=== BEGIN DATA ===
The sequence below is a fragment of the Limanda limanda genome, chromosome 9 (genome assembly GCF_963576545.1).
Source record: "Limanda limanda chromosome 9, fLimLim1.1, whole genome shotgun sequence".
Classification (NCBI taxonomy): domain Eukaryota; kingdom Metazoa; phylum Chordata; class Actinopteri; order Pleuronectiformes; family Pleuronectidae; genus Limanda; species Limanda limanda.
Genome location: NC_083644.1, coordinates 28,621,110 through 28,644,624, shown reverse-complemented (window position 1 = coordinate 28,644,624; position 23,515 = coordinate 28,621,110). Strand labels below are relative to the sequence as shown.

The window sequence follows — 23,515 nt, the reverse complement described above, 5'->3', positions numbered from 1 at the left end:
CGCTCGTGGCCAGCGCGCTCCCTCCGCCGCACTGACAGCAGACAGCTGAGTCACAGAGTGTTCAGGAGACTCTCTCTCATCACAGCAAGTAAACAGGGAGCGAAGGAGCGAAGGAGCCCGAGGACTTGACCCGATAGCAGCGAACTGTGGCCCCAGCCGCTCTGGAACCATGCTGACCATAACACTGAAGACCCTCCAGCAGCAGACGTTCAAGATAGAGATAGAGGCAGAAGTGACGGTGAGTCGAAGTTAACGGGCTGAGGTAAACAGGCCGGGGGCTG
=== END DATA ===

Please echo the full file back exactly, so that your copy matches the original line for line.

The sequence below is a fragment of the Limanda limanda genome, chromosome 9 (genome assembly GCF_963576545.1).
Source record: "Limanda limanda chromosome 9, fLimLim1.1, whole genome shotgun sequence".
Classification (NCBI taxonomy): domain Eukaryota; kingdom Metazoa; phylum Chordata; class Actinopteri; order Pleuronectiformes; family Pleuronectidae; genus Limanda; species Limanda limanda.
Genome location: NC_083644.1, coordinates 28,621,110 through 28,644,624, shown reverse-complemented (window position 1 = coordinate 28,644,624; position 23,515 = coordinate 28,621,110). Strand labels below are relative to the sequence as shown.

The window sequence follows — 23,515 nt, the reverse complement described above, 5'->3', positions numbered from 1 at the left end:
CGCTCGTGGCCAGCGCGCTCCCTCCGCCGCACTGACAGCAGACAGCTGAGTCACAGAGTGTTCAGGAGACTCTCTCTCATCACAGCAAGTAAACAGGGAGCGAAGGAGCGAAGGAGCCCGAGGACTTGACCCGATAGCAGCGAACTGTGGCCCCAGCCGCTCTGGAACCATGCTGACCATAACACTGAAGACCCTCCAGCAGCAGACGTTCAAGATAGAGATAGAGGCAGAAGTGACGGTGAGTCGAAGTTAACGGGCTGAGGTAAACAGGCCGGGGGCTG